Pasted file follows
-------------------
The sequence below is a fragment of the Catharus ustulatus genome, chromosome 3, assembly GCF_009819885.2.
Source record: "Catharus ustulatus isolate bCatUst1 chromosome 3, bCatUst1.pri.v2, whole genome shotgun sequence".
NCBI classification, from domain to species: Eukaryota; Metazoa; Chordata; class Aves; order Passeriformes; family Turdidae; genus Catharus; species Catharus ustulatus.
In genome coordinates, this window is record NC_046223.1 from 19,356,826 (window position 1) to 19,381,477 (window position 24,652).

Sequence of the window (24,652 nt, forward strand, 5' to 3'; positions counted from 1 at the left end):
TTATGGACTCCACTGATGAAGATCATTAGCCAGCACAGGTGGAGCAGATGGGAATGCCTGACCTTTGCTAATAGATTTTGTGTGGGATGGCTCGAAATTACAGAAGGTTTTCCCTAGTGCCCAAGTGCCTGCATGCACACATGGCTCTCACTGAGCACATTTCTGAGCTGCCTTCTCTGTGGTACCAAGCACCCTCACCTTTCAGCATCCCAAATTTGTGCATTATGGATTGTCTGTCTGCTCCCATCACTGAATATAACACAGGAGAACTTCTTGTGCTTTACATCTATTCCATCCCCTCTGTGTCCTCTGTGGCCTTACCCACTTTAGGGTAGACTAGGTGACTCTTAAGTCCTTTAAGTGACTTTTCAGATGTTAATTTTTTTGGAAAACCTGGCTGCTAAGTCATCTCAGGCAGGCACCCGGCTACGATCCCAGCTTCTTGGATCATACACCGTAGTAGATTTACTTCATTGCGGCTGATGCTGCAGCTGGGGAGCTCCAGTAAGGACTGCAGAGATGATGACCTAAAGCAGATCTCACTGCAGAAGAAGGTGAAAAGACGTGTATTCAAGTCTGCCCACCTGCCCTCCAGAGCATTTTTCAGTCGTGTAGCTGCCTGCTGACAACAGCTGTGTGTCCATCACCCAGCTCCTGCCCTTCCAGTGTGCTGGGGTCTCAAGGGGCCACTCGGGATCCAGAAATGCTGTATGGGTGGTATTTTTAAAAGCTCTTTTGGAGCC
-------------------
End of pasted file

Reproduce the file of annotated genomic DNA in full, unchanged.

The sequence below is a fragment of the Catharus ustulatus genome, chromosome 3, assembly GCF_009819885.2.
Source record: "Catharus ustulatus isolate bCatUst1 chromosome 3, bCatUst1.pri.v2, whole genome shotgun sequence".
NCBI classification, from domain to species: Eukaryota; Metazoa; Chordata; class Aves; order Passeriformes; family Turdidae; genus Catharus; species Catharus ustulatus.
In genome coordinates, this window is record NC_046223.1 from 19,356,826 (window position 1) to 19,381,477 (window position 24,652).

Sequence of the window (24,652 nt, forward strand, 5' to 3'; positions counted from 1 at the left end):
TTATGGACTCCACTGATGAAGATCATTAGCCAGCACAGGTGGAGCAGATGGGAATGCCTGACCTTTGCTAATAGATTTTGTGTGGGATGGCTCGAAATTACAGAAGGTTTTCCCTAGTGCCCAAGTGCCTGCATGCACACATGGCTCTCACTGAGCACATTTCTGAGCTGCCTTCTCTGTGGTACCAAGCACCCTCACCTTTCAGCATCCCAAATTTGTGCATTATGGATTGTCTGTCTGCTCCCATCACTGAATATAACACAGGAGAACTTCTTGTGCTTTACATCTATTCCATCCCCTCTGTGTCCTCTGTGGCCTTACCCACTTTAGGGTAGACTAGGTGACTCTTAAGTCCTTTAAGTGACTTTTCAGATGTTAATTTTTTTGGAAAACCTGGCTGCTAAGTCATCTCAGGCAGGCACCCGGCTACGATCCCAGCTTCTTGGATCATACACCGTAGTAGATTTACTTCATTGCGGCTGATGCTGCAGCTGGGGAGCTCCAGTAAGGACTGCAGAGATGATGACCTAAAGCAGATCTCACTGCAGAAGAAGGTGAAAAGACGTGTATTCAAGTCTGCCCACCTGCCCTCCAGAGCATTTTTCAGTCGTGTAGCTGCCTGCTGACAACAGCTGTGTGTCCATCACCCAGCTCCTGCCCTTCCAGTGTGCTGGGGTCTCAAGGGGCCACTCGGGATCCAGAAATGCTGTATGGGTGGTATTTTTAAAAGCTCTTTTGGAGCC